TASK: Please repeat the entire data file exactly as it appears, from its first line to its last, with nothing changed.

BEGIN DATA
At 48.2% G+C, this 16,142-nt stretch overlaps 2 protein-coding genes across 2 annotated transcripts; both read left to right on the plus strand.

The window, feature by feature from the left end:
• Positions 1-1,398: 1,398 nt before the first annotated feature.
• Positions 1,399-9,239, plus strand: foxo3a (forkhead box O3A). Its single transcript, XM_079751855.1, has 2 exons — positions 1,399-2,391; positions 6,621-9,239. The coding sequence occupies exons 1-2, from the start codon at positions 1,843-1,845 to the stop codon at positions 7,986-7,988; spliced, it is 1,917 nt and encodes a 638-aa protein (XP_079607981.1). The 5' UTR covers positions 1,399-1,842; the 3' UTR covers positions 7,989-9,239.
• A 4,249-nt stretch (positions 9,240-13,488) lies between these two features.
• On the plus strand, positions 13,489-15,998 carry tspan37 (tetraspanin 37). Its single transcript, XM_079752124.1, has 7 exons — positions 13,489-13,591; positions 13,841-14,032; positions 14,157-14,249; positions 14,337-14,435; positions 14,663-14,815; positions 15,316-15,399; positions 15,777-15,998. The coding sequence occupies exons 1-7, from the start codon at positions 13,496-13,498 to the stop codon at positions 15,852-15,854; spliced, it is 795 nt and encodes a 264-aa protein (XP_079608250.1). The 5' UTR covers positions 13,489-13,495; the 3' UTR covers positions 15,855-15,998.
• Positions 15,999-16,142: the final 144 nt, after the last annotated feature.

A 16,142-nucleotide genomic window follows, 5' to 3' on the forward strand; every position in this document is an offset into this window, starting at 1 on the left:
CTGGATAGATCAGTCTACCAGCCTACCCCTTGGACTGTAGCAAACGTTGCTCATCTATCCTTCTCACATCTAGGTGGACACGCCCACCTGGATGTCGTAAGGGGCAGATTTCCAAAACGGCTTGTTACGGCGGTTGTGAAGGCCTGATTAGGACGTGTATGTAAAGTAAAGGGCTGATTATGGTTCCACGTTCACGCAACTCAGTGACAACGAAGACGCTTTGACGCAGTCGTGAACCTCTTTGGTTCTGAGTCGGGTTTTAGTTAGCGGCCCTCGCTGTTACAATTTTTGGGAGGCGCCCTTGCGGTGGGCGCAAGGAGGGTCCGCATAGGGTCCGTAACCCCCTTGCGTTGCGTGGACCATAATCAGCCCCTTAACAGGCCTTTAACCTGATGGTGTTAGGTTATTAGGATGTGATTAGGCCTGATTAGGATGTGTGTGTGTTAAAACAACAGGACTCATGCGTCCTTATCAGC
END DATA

At 48.2% G+C, this 16,142-nt stretch overlaps 2 protein-coding genes across 2 annotated transcripts; both read left to right on the plus strand.

The window, feature by feature from the left end:
• Positions 1-1,398: 1,398 nt before the first annotated feature.
• Positions 1,399-9,239, plus strand: foxo3a (forkhead box O3A). Its single transcript, XM_079751855.1, has 2 exons — positions 1,399-2,391; positions 6,621-9,239. The coding sequence occupies exons 1-2, from the start codon at positions 1,843-1,845 to the stop codon at positions 7,986-7,988; spliced, it is 1,917 nt and encodes a 638-aa protein (XP_079607981.1). The 5' UTR covers positions 1,399-1,842; the 3' UTR covers positions 7,989-9,239.
• A 4,249-nt stretch (positions 9,240-13,488) lies between these two features.
• On the plus strand, positions 13,489-15,998 carry tspan37 (tetraspanin 37). Its single transcript, XM_079752124.1, has 7 exons — positions 13,489-13,591; positions 13,841-14,032; positions 14,157-14,249; positions 14,337-14,435; positions 14,663-14,815; positions 15,316-15,399; positions 15,777-15,998. The coding sequence occupies exons 1-7, from the start codon at positions 13,496-13,498 to the stop codon at positions 15,852-15,854; spliced, it is 795 nt and encodes a 264-aa protein (XP_079608250.1). The 5' UTR covers positions 13,489-13,495; the 3' UTR covers positions 15,855-15,998.
• Positions 15,999-16,142: the final 144 nt, after the last annotated feature.

A 16,142-nucleotide genomic window follows, 5' to 3' on the forward strand; every position in this document is an offset into this window, starting at 1 on the left:
CTGGATAGATCAGTCTACCAGCCTACCCCTTGGACTGTAGCAAACGTTGCTCATCTATCCTTCTCACATCTAGGTGGACACGCCCACCTGGATGTCGTAAGGGGCAGATTTCCAAAACGGCTTGTTACGGCGGTTGTGAAGGCCTGATTAGGACGTGTATGTAAAGTAAAGGGCTGATTATGGTTCCACGTTCACGCAACTCAGTGACAACGAAGACGCTTTGACGCAGTCGTGAACCTCTTTGGTTCTGAGTCGGGTTTTAGTTAGCGGCCCTCGCTGTTACAATTTTTGGGAGGCGCCCTTGCGGTGGGCGCAAGGAGGGTCCGCATAGGGTCCGTAACCCCCTTGCGTTGCGTGGACCATAATCAGCCCCTTAACAGGCCTTTAACCTGATGGTGTTAGGTTATTAGGATGTGATTAGGCCTGATTAGGATGTGTGTGTGTTAAAACAACAGGACTCATGCGTCCTTATCAGC